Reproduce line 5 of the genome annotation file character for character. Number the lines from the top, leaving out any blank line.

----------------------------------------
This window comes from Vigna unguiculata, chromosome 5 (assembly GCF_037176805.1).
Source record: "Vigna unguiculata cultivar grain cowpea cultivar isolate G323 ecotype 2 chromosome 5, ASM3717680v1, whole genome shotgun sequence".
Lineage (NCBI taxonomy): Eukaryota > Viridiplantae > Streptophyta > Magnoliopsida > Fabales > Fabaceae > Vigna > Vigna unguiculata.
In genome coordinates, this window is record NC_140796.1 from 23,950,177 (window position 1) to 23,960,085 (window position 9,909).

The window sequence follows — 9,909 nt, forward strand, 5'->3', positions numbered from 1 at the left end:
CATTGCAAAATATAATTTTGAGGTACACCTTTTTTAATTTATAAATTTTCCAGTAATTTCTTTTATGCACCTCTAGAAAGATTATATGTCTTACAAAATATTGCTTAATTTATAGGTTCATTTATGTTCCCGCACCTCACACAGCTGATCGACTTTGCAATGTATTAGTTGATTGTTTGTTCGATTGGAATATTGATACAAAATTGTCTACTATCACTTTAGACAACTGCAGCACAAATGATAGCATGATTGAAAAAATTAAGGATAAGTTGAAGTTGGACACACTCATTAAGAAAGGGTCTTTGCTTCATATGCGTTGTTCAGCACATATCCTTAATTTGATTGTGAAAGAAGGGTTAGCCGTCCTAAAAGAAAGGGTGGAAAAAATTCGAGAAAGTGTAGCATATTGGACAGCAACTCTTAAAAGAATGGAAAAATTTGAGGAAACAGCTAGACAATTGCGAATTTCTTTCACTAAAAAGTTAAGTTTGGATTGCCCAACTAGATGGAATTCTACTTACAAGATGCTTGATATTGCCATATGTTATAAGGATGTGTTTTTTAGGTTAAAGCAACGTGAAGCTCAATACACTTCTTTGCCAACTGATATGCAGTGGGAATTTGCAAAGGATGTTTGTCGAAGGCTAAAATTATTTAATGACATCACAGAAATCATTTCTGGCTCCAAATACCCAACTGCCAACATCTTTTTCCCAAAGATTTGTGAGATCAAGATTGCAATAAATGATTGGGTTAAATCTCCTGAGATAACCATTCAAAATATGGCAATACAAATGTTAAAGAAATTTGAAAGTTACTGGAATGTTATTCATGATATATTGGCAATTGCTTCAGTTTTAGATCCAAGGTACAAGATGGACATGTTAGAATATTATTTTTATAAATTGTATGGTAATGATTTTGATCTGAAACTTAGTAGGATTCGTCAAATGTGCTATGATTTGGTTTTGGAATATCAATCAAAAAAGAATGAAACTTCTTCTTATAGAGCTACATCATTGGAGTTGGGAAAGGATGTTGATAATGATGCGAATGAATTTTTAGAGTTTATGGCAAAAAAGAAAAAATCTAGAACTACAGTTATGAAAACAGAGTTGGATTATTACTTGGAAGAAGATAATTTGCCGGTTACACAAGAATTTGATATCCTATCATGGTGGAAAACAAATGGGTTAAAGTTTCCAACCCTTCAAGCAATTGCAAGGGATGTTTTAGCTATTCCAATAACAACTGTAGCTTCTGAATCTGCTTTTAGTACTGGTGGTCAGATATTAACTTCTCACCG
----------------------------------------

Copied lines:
The window sequence follows — 9,909 nt, forward strand, 5'->3', positions numbered from 1 at the left end: